Constant 101: The Future Can be Humane
As part of the Constant 101 collaboration, the Cobra Museum of Modern Art is organising an exhibition in which, in addition to works by Constant, new work by contemporary artists Antonio Jose Guzman (1971) and Antonis Pittas (1973) will also be presented.
Constant (Constant Nieuwenhuijs, 1920-2005) was not only an artist but also one of the intellectual driving forces behind the Cobra movement (1948-1951). As such, he can be seen as one of the leading co-founders. He became an artist who always dared to explore new paths, did not shy away from challenging collaborations and was above all convinced of the important role that creativity and art play in our society.
Artist Antonis Pittas has selected the works of Constant to be shown in this exhibition. With this selection he wants to emphasise the image of Constant as an artist with a undaunted belief in a better world, in which collectivity, peace and creativity would prevail. The selection of around 40 paintings and works on paper ranges from the childlike works from the Cobra era – in which the bird regularly returns as a symbol of freedom – to works in which Constant refers to change and even revolution. In addition to his long-term project New Babylon, in which he visualised the society of the future, a number of works from the period after New Babylon are also shown. This is the first time that the Cobra Museum focuses on this later period in Constant’s oeuvre. The culmination of the late works is the oil painting Les expulsés that Constant painted in 1999 in reaction to the Kosovo War.
New work by contemporary artists
The museum has invited Antonio Jose Guzman and Antonis Pittas (both live and work in Amsterdam) to respond to Constant’s oeuvre and ideas. These internationally renowned artists have made new work especially for the occasion.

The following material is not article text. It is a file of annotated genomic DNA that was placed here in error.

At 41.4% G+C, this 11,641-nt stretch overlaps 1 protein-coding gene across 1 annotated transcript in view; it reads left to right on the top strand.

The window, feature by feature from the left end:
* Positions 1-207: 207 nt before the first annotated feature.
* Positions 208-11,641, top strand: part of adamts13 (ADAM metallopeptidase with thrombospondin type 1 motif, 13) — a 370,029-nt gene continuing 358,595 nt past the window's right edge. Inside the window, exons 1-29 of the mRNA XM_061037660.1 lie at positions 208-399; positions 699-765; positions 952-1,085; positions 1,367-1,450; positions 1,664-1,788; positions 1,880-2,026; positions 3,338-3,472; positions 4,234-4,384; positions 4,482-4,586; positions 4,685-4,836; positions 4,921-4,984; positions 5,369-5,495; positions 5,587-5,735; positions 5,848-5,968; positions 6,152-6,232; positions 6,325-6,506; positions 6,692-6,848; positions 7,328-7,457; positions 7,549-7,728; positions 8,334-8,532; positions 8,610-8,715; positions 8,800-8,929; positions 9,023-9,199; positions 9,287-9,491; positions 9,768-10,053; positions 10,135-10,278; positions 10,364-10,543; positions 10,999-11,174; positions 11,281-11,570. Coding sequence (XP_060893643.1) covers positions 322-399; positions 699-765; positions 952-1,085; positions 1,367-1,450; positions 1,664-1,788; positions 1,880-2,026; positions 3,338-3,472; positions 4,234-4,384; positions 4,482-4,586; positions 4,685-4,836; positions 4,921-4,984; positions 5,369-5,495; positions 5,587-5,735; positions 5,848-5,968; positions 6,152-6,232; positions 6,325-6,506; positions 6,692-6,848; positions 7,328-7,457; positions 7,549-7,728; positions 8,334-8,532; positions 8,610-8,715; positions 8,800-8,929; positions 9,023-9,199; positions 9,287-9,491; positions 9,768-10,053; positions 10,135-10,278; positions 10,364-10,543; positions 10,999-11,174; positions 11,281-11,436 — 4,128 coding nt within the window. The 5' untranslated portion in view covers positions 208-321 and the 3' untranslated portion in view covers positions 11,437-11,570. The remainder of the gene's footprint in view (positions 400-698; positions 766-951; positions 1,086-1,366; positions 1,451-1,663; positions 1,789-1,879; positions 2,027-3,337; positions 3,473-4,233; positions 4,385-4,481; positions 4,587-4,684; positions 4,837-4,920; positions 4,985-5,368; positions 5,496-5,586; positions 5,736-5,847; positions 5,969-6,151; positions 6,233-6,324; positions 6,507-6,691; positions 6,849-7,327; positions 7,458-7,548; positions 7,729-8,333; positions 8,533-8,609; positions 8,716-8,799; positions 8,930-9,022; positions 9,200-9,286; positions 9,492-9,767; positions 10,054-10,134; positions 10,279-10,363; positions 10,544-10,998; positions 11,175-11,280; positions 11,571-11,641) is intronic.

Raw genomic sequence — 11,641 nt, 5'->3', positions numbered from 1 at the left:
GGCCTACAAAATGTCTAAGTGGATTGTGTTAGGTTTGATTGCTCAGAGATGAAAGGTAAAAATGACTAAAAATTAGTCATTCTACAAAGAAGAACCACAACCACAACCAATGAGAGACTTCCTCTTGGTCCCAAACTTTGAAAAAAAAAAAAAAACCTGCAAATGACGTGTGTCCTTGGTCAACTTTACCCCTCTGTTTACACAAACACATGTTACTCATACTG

In addition to his selection of works by Constant, Antonis Pittas’ contribution consists of a spatial installation. In it, Constant’s work is once again included, this time with an emphasis on the theme of migration, or nomadic humankind; an interest that can be found early on in Constant’s oeuvre. Some of these works are initially hidden from view by curtains with short texts on them. The texts consist of news fragments and texts by Constant himself, with which Pittas draws both a direct and an associative line between our present – in which (involuntary) migration plays such a major role – and the time in which Constant lived. Hosts of the Cobra Museum will open the curtains for visitors and start a conversation with them.
Antonio Jose Guzman
Diasporic identity is also an important theme in Antonio Jose Guzman’s oeuvre. Moreover, he shares Pittas’ interest in the history of modern art. For example, in an earlier project called Piertopolis Guzman responded to Constant’s New Babylon project by portraying the Homo Ludens as a nomadic people who would live in this future metropolis. For this exhibition he and textile designer Iva Jankovic Indigo Republic have created a series of new sculptural figures that partly refer to Constant’s New Babylon. The figures wear textiles with an abstract pattern based on Guzman’s own DNA sequence. Using this sequence, Guzman has developed a genetic conceptual map that shows that his DNA is the result of a route that runs through several continents. This ‘map’ or ‘pattern’ forms the basis for a number of his multidisciplinary projects and also for the new work commissioned by the Cobra Museum.
For more information on Constant 101 | On Our Means and Perspectives check this website.
The exhibition is generously supported by the Mondriaan Fund, the public fund for visual art and cultural heritage.